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BookBrowse Reviews Tonight We Rule the World by Zack Smedley

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Tonight We Rule the World

by Zack Smedley

Tonight We Rule the World by Zack Smedley X
Tonight We Rule the World by Zack Smedley
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  • First Published:
    Oct 2021, 352 pages

    Paperback:
    May 2023, 352 pages

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Book Reviewed by:
Callum McLaughlin
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Tonight We Rule the World is a powerful look at navigating trauma on your own terms.

At 17, Owen feels like his life is finally on track. As he struggled to socialize and form connections due to autism, much of his childhood was spent isolated. So it meant everything to him to find a supportive girlfriend in Lily, and to be welcomed into her tight-knit group of friends. Now, on the cusp of adulthood and preparing to head out into the world, the confidence he has spent years crafting is shattered when he is sexually assaulted during a visit to a prospective university. After the crime is anonymously reported to his school, faculty bureaucrats and his no-nonsense military father are soon at loggerheads – the former hoping to handle things discreetly, and the latter seeking retribution. But Owen's greatest fear is that word will reach Lily, forcing them both to confront uncomfortable truths about their relationship that could derail his whole life.

Owen is a fantastically well-realized character. The attempts to address his identity as a bisexual on the autism spectrum as well as his navigation of the aftermath of sexual assault could have given the impression that the author was trying to take on too many complex issues. However, Smedley allows ample breathing space for each of these threads within the narrative, ensuring they feel organic and earned. As a result, a diverse range of readers will be able to see sensitive portrayals of their lived experiences – particularly important given the book's target young adult audience. Refusing to let his hero be defined by any one thing, Smedley has crafted a complex protagonist so believable that it's impossible not to feel the gut-punch of his failures and the rush of his success.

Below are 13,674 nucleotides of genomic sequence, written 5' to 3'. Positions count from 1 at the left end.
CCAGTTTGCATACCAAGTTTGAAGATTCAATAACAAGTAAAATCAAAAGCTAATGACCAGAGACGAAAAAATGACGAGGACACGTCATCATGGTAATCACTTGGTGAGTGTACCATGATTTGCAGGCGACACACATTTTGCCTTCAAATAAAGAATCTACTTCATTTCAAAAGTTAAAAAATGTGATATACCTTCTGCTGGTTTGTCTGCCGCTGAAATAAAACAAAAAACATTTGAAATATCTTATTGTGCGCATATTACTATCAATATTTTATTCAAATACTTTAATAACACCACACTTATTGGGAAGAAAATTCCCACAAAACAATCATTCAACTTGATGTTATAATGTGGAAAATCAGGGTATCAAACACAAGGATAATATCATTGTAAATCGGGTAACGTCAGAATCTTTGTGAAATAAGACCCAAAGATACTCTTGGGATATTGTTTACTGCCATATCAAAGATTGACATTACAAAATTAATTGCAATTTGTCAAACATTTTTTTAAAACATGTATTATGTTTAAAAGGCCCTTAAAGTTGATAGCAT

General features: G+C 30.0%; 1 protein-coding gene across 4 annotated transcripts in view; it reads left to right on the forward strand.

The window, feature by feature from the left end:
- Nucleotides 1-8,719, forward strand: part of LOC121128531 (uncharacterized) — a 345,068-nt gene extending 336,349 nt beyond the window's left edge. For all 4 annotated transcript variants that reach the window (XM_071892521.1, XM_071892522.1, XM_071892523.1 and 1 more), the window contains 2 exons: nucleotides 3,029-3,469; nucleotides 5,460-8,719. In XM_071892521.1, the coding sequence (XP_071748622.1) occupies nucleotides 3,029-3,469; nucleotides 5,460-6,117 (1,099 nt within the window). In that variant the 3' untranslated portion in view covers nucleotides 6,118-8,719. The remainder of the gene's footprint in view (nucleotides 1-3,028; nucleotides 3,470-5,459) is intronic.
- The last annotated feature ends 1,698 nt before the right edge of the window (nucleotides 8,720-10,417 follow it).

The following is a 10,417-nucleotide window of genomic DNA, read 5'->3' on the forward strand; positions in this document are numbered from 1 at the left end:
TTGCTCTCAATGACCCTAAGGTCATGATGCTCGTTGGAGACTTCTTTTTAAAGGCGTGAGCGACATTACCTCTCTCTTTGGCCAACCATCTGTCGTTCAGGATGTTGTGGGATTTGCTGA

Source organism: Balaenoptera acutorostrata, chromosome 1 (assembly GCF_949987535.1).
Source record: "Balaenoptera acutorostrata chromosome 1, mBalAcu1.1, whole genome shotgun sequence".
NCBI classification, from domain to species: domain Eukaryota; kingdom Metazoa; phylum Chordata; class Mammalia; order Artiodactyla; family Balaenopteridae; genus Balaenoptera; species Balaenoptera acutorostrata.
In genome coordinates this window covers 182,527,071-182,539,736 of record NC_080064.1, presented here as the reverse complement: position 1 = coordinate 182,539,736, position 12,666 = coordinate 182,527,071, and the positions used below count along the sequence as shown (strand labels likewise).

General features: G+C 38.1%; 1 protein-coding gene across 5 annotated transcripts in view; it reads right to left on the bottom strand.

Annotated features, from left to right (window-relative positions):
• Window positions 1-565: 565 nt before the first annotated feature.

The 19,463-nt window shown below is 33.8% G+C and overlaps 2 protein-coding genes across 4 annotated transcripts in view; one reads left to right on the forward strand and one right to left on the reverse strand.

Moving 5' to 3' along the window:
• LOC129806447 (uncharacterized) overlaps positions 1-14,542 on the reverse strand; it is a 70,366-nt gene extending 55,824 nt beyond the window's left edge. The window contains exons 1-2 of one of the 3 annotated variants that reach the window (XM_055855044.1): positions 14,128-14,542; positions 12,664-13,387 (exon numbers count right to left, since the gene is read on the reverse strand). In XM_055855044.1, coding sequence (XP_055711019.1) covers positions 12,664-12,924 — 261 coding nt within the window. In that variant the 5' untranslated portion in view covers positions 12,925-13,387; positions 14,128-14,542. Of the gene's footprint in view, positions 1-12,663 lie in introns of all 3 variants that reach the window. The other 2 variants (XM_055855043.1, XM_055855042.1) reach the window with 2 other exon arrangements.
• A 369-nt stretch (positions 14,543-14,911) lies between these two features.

The structure also serves to help us better empathize with Owen's plight. Split into a dual timeline, the book includes present-day sections that commence from the moment news of his attack reaches the school, with his journal entries taking us back through the years leading up to the incident. By emphasizing just how much he has already had to overcome to find happiness, and how much he has come to rely on the existing dynamic among his friends, his fear of speaking out – and upending everything he knows – takes on even greater poignancy.

With the situation becoming increasingly complicated, the novel delves into issues as wide-ranging as loyalty, abuse, gender, PTSD, gaslighting, sexuality, toxic masculinity and warped plays for power. It's a tangled web, but the narrative never feels bloated, and Owen remains the lynchpin that holds everything together. It's also important to note that despite the many heavy themes at play, Owen's beautiful friendships and blossoming sense of self provide scope for moments of joy. In a lot of ways, this is also a novel about the time in our lives during which — for many of us — our friends serve as found family, and the bittersweetness of having to forge one's own path.

Given the many layers involved and the ongoing process that typifies recovery, a tidy happily-ever-after may have felt contrived. Thankfully, Smedley pitches his climax perfectly, offering enough closure to leave readers hopeful about Owen's future without undermining the reality of his emotional journey.

Older readers who think they'll fail to connect with young adult fiction need not worry. The level of emotional turmoil, moral complexity and pin-sharp focus on character employed by Smedley make this the kind of YA that can and should be picked up by people of all ages, its vital messages transcending any potential barriers of category or genre.

Reviewed by Callum McLaughlin

This review was originally published in The BookBrowse Review in November 2021, and has been updated for the May 2023 edition. Click here to go to this issue.

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Read-Alikes

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